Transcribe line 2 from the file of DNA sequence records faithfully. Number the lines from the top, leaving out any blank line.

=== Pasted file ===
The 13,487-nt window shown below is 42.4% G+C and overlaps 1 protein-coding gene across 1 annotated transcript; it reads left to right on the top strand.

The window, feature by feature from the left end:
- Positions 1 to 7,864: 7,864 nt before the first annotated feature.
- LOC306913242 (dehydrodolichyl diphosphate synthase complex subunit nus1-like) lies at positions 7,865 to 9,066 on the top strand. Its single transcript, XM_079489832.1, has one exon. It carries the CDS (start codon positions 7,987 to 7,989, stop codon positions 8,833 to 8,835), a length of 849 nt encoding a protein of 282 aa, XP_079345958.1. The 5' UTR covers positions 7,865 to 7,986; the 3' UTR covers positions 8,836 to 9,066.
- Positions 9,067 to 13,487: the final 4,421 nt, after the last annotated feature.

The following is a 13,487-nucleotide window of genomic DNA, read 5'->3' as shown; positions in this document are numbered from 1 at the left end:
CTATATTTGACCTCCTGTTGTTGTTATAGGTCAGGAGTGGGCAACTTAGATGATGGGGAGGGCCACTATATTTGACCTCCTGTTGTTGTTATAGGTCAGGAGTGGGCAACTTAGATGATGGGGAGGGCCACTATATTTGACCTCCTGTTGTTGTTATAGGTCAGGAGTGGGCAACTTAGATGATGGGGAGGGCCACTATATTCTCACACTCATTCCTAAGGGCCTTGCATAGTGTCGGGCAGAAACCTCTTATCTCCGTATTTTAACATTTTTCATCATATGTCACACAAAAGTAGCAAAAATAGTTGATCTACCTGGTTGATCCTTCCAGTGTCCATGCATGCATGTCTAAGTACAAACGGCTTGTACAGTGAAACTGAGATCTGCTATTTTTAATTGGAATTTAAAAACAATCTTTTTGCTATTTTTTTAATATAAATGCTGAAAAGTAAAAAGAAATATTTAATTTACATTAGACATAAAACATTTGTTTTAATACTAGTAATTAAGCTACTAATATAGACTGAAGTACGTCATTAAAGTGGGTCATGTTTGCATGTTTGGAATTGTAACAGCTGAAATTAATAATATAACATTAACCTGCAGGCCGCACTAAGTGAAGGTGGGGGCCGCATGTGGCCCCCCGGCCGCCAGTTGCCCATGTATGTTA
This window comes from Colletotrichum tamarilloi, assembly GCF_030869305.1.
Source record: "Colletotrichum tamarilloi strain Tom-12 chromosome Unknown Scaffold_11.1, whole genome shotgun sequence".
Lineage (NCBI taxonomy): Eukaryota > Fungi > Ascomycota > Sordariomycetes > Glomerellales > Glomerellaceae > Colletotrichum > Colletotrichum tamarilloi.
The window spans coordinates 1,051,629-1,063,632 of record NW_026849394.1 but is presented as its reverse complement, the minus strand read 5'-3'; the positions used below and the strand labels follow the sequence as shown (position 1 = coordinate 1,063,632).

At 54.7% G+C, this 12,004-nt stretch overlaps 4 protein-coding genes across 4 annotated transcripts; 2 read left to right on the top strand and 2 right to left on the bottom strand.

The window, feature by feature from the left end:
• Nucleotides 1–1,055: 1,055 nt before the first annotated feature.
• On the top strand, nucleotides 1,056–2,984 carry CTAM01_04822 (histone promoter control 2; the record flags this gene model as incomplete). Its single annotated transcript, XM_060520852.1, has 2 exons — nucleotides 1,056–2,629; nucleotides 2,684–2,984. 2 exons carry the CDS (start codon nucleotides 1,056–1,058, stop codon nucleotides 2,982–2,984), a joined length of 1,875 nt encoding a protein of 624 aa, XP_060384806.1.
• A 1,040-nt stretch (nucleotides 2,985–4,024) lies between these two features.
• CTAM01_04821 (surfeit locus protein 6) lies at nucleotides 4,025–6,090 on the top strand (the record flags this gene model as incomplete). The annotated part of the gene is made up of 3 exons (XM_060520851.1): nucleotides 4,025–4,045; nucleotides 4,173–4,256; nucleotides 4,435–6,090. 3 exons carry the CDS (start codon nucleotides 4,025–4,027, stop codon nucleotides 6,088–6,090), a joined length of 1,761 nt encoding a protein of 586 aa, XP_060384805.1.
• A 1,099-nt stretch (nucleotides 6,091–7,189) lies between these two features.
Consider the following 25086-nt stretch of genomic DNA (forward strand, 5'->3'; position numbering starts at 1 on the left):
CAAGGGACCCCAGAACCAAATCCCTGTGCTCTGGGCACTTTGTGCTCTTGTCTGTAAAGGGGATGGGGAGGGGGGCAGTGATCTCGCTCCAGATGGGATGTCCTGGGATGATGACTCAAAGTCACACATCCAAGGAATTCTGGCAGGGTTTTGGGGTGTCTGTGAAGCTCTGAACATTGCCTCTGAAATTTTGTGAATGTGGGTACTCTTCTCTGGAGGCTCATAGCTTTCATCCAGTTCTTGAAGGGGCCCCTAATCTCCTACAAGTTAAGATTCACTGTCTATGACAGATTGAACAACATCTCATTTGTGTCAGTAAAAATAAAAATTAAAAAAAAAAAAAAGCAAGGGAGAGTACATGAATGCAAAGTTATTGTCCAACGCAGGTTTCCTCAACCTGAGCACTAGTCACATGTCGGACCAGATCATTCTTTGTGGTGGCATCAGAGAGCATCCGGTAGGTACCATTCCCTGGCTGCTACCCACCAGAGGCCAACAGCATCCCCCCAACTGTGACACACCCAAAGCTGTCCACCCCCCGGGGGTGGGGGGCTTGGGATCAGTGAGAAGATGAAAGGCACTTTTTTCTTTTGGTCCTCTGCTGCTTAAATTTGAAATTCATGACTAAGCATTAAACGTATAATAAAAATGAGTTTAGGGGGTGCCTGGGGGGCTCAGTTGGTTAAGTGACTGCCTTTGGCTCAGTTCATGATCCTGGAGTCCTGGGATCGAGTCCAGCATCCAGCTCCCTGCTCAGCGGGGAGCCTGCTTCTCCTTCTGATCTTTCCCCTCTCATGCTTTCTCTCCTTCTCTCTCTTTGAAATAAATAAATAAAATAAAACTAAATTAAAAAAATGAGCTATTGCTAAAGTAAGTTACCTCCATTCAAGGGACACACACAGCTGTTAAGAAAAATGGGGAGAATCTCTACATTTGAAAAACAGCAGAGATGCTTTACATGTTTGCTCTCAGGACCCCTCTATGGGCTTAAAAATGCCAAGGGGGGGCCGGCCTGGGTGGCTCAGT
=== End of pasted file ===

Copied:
The window, feature by feature from the left end: